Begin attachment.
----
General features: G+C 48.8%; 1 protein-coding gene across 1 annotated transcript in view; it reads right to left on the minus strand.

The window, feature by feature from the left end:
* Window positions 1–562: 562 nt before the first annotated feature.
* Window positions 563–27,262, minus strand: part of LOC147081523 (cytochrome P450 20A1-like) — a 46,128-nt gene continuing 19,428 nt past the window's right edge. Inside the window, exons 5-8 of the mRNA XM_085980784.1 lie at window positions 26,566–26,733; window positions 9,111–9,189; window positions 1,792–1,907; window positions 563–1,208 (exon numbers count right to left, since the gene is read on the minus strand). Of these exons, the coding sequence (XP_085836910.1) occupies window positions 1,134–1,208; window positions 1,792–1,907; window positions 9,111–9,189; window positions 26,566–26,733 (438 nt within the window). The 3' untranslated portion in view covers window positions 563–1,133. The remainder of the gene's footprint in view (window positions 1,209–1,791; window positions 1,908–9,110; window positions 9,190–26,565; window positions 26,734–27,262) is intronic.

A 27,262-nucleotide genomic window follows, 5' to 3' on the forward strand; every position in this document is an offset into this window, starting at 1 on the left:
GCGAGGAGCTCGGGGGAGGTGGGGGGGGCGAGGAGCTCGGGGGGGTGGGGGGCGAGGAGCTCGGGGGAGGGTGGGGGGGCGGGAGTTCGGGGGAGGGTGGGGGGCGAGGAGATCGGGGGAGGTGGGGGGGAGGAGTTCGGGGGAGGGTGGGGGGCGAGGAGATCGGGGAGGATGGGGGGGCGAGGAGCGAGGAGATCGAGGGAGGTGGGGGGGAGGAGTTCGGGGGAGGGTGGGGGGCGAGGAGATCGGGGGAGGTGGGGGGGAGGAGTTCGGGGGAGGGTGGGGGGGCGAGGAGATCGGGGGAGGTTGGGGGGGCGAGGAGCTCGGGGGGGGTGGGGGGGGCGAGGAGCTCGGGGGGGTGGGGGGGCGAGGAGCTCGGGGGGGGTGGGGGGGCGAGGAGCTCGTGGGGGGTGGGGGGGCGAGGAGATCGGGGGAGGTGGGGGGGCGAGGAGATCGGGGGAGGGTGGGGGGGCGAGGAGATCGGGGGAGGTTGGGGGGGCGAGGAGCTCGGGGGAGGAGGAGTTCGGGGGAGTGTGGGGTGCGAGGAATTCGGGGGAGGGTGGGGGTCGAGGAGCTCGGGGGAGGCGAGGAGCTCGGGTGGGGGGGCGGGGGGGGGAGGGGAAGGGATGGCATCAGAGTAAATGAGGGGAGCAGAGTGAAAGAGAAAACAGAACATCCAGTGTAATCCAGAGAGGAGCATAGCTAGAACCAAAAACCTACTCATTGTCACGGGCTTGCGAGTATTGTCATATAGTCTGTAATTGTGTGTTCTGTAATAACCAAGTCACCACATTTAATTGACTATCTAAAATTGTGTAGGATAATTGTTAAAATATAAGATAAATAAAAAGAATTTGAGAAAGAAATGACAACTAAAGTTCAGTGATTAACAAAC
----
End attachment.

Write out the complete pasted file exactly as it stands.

General features: G+C 48.8%; 1 protein-coding gene across 1 annotated transcript in view; it reads right to left on the minus strand.

The window, feature by feature from the left end:
* Window positions 1–562: 562 nt before the first annotated feature.
* Window positions 563–27,262, minus strand: part of LOC147081523 (cytochrome P450 20A1-like) — a 46,128-nt gene continuing 19,428 nt past the window's right edge. Inside the window, exons 5-8 of the mRNA XM_085980784.1 lie at window positions 26,566–26,733; window positions 9,111–9,189; window positions 1,792–1,907; window positions 563–1,208 (exon numbers count right to left, since the gene is read on the minus strand). Of these exons, the coding sequence (XP_085836910.1) occupies window positions 1,134–1,208; window positions 1,792–1,907; window positions 9,111–9,189; window positions 26,566–26,733 (438 nt within the window). The 3' untranslated portion in view covers window positions 563–1,133. The remainder of the gene's footprint in view (window positions 1,209–1,791; window positions 1,908–9,110; window positions 9,190–26,565; window positions 26,734–27,262) is intronic.

A 27,262-nucleotide genomic window follows, 5' to 3' on the forward strand; every position in this document is an offset into this window, starting at 1 on the left:
GCGAGGAGCTCGGGGGAGGTGGGGGGGGCGAGGAGCTCGGGGGGGTGGGGGGCGAGGAGCTCGGGGGAGGGTGGGGGGGCGGGAGTTCGGGGGAGGGTGGGGGGCGAGGAGATCGGGGGAGGTGGGGGGGAGGAGTTCGGGGGAGGGTGGGGGGCGAGGAGATCGGGGAGGATGGGGGGGCGAGGAGCGAGGAGATCGAGGGAGGTGGGGGGGAGGAGTTCGGGGGAGGGTGGGGGGCGAGGAGATCGGGGGAGGTGGGGGGGAGGAGTTCGGGGGAGGGTGGGGGGGCGAGGAGATCGGGGGAGGTTGGGGGGGCGAGGAGCTCGGGGGGGGTGGGGGGGGCGAGGAGCTCGGGGGGGTGGGGGGGCGAGGAGCTCGGGGGGGGTGGGGGGGCGAGGAGCTCGTGGGGGGTGGGGGGGCGAGGAGATCGGGGGAGGTGGGGGGGCGAGGAGATCGGGGGAGGGTGGGGGGGCGAGGAGATCGGGGGAGGTTGGGGGGGCGAGGAGCTCGGGGGAGGAGGAGTTCGGGGGAGTGTGGGGTGCGAGGAATTCGGGGGAGGGTGGGGGTCGAGGAGCTCGGGGGAGGCGAGGAGCTCGGGTGGGGGGGCGGGGGGGGGAGGGGAAGGGATGGCATCAGAGTAAATGAGGGGAGCAGAGTGAAAGAGAAAACAGAACATCCAGTGTAATCCAGAGAGGAGCATAGCTAGAACCAAAAACCTACTCATTGTCACGGGCTTGCGAGTATTGTCATATAGTCTGTAATTGTGTGTTCTGTAATAACCAAGTCACCACATTTAATTGACTATCTAAAATTGTGTAGGATAATTGTTAAAATATAAGATAAATAAAAAGAATTTGAGAAAGAAATGACAACTAAAGTTCAGTGATTAACAAAC